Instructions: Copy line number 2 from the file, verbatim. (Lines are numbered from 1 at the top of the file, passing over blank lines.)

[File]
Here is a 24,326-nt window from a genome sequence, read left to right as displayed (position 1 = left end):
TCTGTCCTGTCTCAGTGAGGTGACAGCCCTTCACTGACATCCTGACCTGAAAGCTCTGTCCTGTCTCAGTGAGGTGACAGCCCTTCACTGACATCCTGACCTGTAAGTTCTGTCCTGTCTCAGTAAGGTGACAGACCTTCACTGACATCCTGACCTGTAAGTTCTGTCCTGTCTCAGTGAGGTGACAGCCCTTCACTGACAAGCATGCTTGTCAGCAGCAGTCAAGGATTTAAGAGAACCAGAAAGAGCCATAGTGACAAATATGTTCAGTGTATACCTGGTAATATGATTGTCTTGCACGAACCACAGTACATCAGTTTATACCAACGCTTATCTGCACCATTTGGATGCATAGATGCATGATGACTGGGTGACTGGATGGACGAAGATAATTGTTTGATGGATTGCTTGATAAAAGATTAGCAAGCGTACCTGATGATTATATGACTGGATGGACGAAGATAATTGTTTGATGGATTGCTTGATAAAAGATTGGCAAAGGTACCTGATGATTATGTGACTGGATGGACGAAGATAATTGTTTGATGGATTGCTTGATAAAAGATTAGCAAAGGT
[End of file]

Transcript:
TCTGTCCTGTCTCAGTGAGGTGACAGCCCTTCACTGACATCCTGACCTGAAAGCTCTGTCCTGTCTCAGTGAGGTGACAGCCCTTCACTGACATCCTGACCTGTAAGTTCTGTCCTGTCTCAGTAAGGTGACAGACCTTCACTGACATCCTGACCTGTAAGTTCTGTCCTGTCTCAGTGAGGTGACAGCCCTTCACTGACAAGCATGCTTGTCAGCAGCAGTCAAGGATTTAAGAGAACCAGAAAGAGCCATAGTGACAAATATGTTCAGTGTATACCTGGTAATATGATTGTCTTGCACGAACCACAGTACATCAGTTTATACCAACGCTTATCTGCACCATTTGGATGCATAGATGCATGATGACTGGGTGACTGGATGGACGAAGATAATTGTTTGATGGATTGCTTGATAAAAGATTAGCAAGCGTACCTGATGATTATATGACTGGATGGACGAAGATAATTGTTTGATGGATTGCTTGATAAAAGATTGGCAAAGGTACCTGATGATTATGTGACTGGATGGACGAAGATAATTGTTTGATGGATTGCTTGATAAAAGATTAGCAAAGGT